Chemistry-Transport Model System COSMO-MUSCAT

The modeling department of the TROPOS has developed the state-of-the-art multiscale model system COSMO-MUSCAT (Wolke et al., 2004; 2012). It is qualified for process studies as well as the operational forecast of pollutants in local and regional areas (Heinold et al., 2007, 2012; Chen et al., 2018). The model system consists of two online-coupled codes. The operational forecast model COSMO is a non-hydrostatic and compressible meteorological model and solves the governing equations on the basis of a terrain-following grid (Schättler et al., 2018; Baldauf et al., 2011). Driven by the meteorological model, the chemistry transport model MUSCAT (Multi-Scale Chemistry Aerosol Transport) treats the atmospheric transport as well as chemical transformations for several gas phase species and particle populations (Knoth and Wolke, 1998a; Wolke et al. 2012). The transport processes include advection, turbulent diffusion, sedimentation, dry and wet deposition. Aerosol particles, clouds and tracer gases are considered as optically active constituents, modifying the radiative fluxes in the meteorological model by absorption and scattering.

The physical and chemical processes that determine the distribution of air pollutants occur on a wide range of temporal and spatial scales. One focus of the model development was the appropriate and computationally efficient description of urban and regional scale interactions. Multiscale models can provide finer resolution in certain key regions, e.g. urban areas or around power plants. Multiblock grid techniques (“two-way nesting”) and implicit-explicit (IMEX) time integration schemes are suitable for an efficient numerical treatment of such scale interactions. In the online-coupled model system COSMO-MUSCAT, both approaches are implemented for the chemistry-transport code.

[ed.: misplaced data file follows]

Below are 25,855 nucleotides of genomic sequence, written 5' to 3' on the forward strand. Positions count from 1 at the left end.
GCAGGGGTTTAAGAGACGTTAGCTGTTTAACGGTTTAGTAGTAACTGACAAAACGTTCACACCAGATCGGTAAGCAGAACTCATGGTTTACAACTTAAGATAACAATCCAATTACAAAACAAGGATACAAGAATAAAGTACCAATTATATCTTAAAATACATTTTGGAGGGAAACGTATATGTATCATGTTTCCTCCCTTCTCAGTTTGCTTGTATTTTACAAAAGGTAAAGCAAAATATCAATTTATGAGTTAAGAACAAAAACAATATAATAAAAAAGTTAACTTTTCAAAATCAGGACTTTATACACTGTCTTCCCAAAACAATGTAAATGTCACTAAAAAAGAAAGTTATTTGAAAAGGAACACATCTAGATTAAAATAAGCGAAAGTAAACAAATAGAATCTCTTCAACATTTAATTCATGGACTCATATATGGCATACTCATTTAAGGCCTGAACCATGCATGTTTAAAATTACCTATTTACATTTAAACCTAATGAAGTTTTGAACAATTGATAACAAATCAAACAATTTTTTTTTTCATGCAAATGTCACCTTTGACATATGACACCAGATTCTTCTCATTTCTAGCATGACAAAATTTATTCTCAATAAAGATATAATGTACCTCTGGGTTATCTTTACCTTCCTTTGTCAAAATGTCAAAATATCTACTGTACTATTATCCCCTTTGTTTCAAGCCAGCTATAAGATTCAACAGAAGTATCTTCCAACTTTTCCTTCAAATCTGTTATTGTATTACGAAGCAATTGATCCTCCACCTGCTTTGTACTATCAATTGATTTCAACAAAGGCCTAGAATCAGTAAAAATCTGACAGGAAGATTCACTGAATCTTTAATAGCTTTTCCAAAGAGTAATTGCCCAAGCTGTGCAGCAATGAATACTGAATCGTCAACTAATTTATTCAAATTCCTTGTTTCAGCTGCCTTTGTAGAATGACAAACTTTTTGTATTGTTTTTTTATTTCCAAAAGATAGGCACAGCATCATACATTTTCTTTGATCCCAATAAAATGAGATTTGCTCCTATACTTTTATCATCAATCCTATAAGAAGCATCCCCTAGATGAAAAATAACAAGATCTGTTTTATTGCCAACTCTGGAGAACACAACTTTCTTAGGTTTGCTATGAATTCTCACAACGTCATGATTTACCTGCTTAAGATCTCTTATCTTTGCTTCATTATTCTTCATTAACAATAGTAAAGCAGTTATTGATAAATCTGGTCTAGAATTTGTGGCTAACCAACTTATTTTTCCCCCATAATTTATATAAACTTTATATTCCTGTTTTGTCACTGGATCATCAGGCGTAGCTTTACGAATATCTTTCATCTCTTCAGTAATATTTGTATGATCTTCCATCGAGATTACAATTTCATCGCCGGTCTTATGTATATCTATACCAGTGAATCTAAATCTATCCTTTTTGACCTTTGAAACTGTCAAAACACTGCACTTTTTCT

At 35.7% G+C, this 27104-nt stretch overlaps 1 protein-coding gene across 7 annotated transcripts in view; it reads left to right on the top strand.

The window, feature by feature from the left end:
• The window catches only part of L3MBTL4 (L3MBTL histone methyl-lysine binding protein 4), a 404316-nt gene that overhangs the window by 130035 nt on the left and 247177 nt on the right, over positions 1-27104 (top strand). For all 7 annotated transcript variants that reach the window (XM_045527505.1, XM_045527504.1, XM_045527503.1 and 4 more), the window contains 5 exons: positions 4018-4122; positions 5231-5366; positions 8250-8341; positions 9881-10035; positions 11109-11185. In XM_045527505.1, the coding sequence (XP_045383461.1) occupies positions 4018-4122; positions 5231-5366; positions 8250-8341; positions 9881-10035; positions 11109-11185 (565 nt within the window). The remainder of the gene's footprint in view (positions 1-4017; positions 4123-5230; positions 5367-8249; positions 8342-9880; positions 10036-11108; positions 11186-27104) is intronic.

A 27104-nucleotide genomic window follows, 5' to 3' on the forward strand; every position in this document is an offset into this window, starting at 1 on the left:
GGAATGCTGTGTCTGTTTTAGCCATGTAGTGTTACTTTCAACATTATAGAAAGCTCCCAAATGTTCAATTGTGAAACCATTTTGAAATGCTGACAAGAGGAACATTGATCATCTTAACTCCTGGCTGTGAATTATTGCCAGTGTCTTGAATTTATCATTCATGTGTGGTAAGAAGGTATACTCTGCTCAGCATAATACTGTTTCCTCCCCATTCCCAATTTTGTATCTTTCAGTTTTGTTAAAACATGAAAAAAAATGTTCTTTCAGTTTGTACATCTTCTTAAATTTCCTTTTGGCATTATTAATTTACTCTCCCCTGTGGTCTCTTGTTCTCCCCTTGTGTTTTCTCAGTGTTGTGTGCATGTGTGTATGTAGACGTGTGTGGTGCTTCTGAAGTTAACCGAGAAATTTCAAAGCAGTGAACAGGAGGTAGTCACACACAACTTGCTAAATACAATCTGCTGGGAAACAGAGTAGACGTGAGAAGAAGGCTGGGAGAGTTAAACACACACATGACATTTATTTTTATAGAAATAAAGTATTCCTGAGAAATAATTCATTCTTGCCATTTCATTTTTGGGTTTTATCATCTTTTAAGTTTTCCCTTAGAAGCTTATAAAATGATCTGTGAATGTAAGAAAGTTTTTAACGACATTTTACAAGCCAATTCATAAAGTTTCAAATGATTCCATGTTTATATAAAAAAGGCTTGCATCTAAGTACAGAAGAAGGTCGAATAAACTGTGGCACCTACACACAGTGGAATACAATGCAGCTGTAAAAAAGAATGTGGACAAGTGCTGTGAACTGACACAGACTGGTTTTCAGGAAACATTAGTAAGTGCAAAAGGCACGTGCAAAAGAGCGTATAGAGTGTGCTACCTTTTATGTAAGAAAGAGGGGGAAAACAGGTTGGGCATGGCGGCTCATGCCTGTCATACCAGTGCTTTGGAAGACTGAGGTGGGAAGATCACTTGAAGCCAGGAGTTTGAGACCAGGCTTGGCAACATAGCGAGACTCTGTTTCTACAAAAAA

The modelling system is used for several air quality applications (e.g., Stern et al., 2007; Hinneburg et al., 2009; Renner and Wolke, 2010) and the investigation of the large-scale transport of Saharan dust, including its sources and sinks (e.g., Heinold et al., 2011a). In particular, the Saharan dust export to the North Atlantic is quantified, where nutrient input by dust is suspected to enhance marine productivity. The simulation results are evaluated by measurements and satellite data. In addition, to parameterizing particle fluxes, the influence of aerosol particles by modifying solar and thermal radiative fluxes on temperature, wind fields, and cloud dynamics is estimated (Heinold et al., 2011b; Dipu al., 2017). The modelling system has successfully applied in several aerosol radiation feedback studies (e.g., Meier et al., 2012; Banks et al., 2018). The good performance of the modeling system was demonstrated in various model intercomparison studies, e. g. in the framework of AQMEII (Solazzo et al., 2012 a, b; Im et al. 2014 a, b).

Averaged PM10 concentration (left) and fraction of secondary PM (right) for October 2006 in Germany.


Treatment of Atmospheric Processes.